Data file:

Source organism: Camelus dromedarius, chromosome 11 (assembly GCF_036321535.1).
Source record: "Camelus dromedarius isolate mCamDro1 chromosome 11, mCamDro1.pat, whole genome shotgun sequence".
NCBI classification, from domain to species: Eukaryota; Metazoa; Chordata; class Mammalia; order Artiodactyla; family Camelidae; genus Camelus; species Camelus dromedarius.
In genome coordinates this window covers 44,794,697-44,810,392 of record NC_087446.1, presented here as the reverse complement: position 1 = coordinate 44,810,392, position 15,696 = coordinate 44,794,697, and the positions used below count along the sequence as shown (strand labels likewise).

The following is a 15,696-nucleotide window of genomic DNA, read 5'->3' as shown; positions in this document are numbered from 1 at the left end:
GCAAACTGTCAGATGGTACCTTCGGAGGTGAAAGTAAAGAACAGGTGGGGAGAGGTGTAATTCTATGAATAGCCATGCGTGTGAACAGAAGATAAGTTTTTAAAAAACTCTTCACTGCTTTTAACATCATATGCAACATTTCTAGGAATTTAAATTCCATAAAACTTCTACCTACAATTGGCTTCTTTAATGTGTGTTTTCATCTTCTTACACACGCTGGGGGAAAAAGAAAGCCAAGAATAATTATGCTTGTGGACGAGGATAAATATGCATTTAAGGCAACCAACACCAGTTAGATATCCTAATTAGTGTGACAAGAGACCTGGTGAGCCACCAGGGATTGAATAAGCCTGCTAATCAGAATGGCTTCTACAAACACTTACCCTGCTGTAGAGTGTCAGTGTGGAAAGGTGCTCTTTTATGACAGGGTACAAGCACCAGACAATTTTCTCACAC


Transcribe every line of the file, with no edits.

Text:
Source organism: Camelus dromedarius, chromosome 11 (assembly GCF_036321535.1).
Source record: "Camelus dromedarius isolate mCamDro1 chromosome 11, mCamDro1.pat, whole genome shotgun sequence".
NCBI classification, from domain to species: Eukaryota; Metazoa; Chordata; class Mammalia; order Artiodactyla; family Camelidae; genus Camelus; species Camelus dromedarius.
In genome coordinates this window covers 44,794,697-44,810,392 of record NC_087446.1, presented here as the reverse complement: position 1 = coordinate 44,810,392, position 15,696 = coordinate 44,794,697, and the positions used below count along the sequence as shown (strand labels likewise).

The following is a 15,696-nucleotide window of genomic DNA, read 5'->3' as shown; positions in this document are numbered from 1 at the left end:
GCAAACTGTCAGATGGTACCTTCGGAGGTGAAAGTAAAGAACAGGTGGGGAGAGGTGTAATTCTATGAATAGCCATGCGTGTGAACAGAAGATAAGTTTTTAAAAAACTCTTCACTGCTTTTAACATCATATGCAACATTTCTAGGAATTTAAATTCCATAAAACTTCTACCTACAATTGGCTTCTTTAATGTGTGTTTTCATCTTCTTACACACGCTGGGGGAAAAAGAAAGCCAAGAATAATTATGCTTGTGGACGAGGATAAATATGCATTTAAGGCAACCAACACCAGTTAGATATCCTAATTAGTGTGACAAGAGACCTGGTGAGCCACCAGGGATTGAATAAGCCTGCTAATCAGAATGGCTTCTACAAACACTTACCCTGCTGTAGAGTGTCAGTGTGGAAAGGTGCTCTTTTATGACAGGGTACAAGCACCAGACAATTTTCTCACAC